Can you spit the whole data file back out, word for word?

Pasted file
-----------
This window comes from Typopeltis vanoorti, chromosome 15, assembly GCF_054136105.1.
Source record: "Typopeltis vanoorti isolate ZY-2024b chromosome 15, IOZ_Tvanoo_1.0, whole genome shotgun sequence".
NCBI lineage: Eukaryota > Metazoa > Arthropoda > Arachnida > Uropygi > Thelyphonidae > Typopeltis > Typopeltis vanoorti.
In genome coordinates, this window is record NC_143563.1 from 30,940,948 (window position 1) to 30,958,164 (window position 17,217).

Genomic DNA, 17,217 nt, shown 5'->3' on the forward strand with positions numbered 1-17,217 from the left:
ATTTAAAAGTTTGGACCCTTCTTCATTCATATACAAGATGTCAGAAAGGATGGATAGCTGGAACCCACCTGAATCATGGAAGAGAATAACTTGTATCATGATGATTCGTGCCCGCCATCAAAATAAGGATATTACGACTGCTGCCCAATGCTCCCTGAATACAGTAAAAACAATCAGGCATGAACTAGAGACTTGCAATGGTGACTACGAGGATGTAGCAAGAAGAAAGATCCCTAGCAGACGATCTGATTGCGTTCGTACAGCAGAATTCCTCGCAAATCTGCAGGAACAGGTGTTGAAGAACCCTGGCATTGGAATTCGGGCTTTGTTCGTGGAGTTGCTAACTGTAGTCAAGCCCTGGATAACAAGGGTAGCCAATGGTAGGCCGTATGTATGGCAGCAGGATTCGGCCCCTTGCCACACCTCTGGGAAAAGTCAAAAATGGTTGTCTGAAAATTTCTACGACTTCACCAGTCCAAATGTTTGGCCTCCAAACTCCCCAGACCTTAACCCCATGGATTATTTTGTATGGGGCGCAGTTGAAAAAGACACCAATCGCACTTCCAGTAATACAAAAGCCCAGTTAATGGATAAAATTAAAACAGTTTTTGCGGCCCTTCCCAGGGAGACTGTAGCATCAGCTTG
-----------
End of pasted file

This window comes from Typopeltis vanoorti, chromosome 15, assembly GCF_054136105.1.
Source record: "Typopeltis vanoorti isolate ZY-2024b chromosome 15, IOZ_Tvanoo_1.0, whole genome shotgun sequence".
NCBI lineage: Eukaryota > Metazoa > Arthropoda > Arachnida > Uropygi > Thelyphonidae > Typopeltis > Typopeltis vanoorti.
In genome coordinates, this window is record NC_143563.1 from 30,940,948 (window position 1) to 30,958,164 (window position 17,217).

Genomic DNA, 17,217 nt, shown 5'->3' on the forward strand with positions numbered 1-17,217 from the left:
ATTTAAAAGTTTGGACCCTTCTTCATTCATATACAAGATGTCAGAAAGGATGGATAGCTGGAACCCACCTGAATCATGGAAGAGAATAACTTGTATCATGATGATTCGTGCCCGCCATCAAAATAAGGATATTACGACTGCTGCCCAATGCTCCCTGAATACAGTAAAAACAATCAGGCATGAACTAGAGACTTGCAATGGTGACTACGAGGATGTAGCAAGAAGAAAGATCCCTAGCAGACGATCTGATTGCGTTCGTACAGCAGAATTCCTCGCAAATCTGCAGGAACAGGTGTTGAAGAACCCTGGCATTGGAATTCGGGCTTTGTTCGTGGAGTTGCTAACTGTAGTCAAGCCCTGGATAACAAGGGTAGCCAATGGTAGGCCGTATGTATGGCAGCAGGATTCGGCCCCTTGCCACACCTCTGGGAAAAGTCAAAAATGGTTGTCTGAAAATTTCTACGACTTCACCAGTCCAAATGTTTGGCCTCCAAACTCCCCAGACCTTAACCCCATGGATTATTTTGTATGGGGCGCAGTTGAAAAAGACACCAATCGCACTTCCAGTAATACAAAAGCCCAGTTAATGGATAAAATTAAAACAGTTTTTGCGGCCCTTCCCAGGGAGACTGTAGCATCAGCTTG